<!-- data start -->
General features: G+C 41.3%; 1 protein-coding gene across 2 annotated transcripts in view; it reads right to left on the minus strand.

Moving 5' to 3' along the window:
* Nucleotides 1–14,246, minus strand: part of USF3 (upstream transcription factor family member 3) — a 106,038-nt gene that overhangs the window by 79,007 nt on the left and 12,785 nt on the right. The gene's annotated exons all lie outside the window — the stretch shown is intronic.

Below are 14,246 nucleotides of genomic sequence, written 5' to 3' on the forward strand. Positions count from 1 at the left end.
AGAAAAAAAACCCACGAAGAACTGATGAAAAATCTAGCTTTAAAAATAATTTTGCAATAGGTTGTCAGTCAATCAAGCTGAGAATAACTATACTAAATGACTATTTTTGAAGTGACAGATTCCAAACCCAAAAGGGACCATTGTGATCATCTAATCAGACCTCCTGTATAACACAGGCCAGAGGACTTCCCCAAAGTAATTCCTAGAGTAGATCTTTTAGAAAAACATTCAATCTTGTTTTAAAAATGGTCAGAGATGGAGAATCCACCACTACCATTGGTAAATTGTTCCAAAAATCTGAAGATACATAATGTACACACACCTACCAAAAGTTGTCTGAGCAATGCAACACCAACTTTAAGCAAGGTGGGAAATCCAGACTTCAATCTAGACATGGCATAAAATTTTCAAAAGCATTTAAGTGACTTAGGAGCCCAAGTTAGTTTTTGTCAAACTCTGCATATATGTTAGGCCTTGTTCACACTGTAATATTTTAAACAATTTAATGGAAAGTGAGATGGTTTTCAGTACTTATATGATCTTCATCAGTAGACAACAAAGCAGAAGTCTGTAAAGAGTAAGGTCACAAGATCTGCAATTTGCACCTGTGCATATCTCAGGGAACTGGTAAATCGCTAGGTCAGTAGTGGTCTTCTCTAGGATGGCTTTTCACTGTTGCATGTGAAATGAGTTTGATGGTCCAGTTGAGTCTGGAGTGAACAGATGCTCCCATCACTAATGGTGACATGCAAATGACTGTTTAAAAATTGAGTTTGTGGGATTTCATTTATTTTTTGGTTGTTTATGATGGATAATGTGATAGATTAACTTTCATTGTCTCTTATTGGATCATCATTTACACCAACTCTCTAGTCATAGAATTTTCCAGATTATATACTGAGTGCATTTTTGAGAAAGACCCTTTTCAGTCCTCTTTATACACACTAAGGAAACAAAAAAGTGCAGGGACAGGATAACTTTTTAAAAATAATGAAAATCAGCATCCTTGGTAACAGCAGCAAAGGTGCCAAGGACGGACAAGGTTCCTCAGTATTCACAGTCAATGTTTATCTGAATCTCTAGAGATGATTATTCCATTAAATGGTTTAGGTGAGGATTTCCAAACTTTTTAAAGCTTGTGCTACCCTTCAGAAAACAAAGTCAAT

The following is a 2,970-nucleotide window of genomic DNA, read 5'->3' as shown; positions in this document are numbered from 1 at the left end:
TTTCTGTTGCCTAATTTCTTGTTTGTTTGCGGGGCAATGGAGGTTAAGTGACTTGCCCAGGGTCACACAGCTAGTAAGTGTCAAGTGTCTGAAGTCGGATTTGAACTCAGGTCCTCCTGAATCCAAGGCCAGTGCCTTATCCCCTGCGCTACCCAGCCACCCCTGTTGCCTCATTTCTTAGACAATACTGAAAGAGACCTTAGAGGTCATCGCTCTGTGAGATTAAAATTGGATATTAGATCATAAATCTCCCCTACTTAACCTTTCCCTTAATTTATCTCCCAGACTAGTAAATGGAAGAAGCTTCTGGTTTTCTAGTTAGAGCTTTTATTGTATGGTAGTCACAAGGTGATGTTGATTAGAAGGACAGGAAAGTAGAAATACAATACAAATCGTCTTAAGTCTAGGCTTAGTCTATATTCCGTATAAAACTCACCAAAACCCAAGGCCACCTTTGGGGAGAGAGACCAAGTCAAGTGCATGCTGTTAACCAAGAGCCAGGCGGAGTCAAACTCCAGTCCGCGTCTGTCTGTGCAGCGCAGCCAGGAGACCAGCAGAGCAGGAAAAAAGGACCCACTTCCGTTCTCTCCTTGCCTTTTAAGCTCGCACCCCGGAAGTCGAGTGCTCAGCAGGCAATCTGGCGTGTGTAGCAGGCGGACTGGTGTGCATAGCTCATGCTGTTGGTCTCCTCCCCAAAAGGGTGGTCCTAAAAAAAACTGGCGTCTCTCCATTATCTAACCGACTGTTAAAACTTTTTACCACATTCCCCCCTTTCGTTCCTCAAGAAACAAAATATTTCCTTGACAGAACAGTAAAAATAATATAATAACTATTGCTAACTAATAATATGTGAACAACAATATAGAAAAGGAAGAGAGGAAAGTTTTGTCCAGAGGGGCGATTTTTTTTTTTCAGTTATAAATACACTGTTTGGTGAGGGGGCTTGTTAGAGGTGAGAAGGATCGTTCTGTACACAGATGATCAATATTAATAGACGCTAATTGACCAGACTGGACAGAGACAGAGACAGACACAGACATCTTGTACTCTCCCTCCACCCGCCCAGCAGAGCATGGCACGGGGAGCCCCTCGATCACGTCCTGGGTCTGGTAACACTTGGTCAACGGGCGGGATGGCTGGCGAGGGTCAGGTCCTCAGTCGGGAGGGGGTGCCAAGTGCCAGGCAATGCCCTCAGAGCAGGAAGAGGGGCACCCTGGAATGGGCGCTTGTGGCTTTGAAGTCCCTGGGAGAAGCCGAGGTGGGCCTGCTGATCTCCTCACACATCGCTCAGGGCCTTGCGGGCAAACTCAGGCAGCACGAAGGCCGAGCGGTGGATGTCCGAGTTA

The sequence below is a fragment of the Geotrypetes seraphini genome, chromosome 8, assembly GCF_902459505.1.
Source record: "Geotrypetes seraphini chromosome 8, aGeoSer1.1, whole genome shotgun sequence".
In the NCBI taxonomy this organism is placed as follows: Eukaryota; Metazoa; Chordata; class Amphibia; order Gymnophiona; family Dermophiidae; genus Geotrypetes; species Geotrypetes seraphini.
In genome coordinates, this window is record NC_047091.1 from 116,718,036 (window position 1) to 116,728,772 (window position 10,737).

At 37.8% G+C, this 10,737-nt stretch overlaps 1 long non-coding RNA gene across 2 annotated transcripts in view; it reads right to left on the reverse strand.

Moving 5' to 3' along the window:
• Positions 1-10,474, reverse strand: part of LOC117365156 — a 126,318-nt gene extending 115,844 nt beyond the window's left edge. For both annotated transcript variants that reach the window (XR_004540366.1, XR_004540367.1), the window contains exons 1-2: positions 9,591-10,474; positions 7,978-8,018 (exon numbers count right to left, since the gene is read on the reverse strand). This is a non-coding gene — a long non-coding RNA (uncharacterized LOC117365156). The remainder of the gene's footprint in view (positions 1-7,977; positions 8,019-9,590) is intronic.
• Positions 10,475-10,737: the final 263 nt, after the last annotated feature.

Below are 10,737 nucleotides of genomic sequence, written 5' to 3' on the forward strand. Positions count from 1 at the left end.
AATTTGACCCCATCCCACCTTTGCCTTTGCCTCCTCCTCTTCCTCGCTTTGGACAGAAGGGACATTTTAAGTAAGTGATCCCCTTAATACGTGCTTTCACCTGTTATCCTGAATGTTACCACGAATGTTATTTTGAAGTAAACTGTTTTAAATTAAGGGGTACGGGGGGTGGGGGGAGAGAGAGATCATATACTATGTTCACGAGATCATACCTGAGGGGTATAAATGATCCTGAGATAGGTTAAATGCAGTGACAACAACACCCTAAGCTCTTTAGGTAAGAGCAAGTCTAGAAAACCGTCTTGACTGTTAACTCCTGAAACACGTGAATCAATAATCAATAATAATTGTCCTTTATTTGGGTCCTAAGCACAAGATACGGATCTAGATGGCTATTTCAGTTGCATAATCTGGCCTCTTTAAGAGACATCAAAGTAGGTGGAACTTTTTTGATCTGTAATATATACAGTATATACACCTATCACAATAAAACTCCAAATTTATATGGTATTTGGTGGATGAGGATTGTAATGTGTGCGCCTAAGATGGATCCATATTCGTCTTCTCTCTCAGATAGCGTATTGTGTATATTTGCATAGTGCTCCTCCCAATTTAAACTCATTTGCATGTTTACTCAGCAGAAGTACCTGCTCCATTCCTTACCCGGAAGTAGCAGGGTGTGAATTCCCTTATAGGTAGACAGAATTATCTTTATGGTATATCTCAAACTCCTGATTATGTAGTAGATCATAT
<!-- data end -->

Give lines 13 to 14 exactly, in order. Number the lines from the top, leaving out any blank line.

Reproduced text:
Moving 5' to 3' along the window:
• Positions 1-10,474, reverse strand: part of LOC117365156 — a 126,318-nt gene extending 115,844 nt beyond the window's left edge. For both annotated transcript variants that reach the window (XR_004540366.1, XR_004540367.1), the window contains exons 1-2: positions 9,591-10,474; positions 7,978-8,018 (exon numbers count right to left, since the gene is read on the reverse strand). This is a non-coding gene — a long non-coding RNA (uncharacterized LOC117365156). The remainder of the gene's footprint in view (positions 1-7,977; positions 8,019-9,590) is intronic.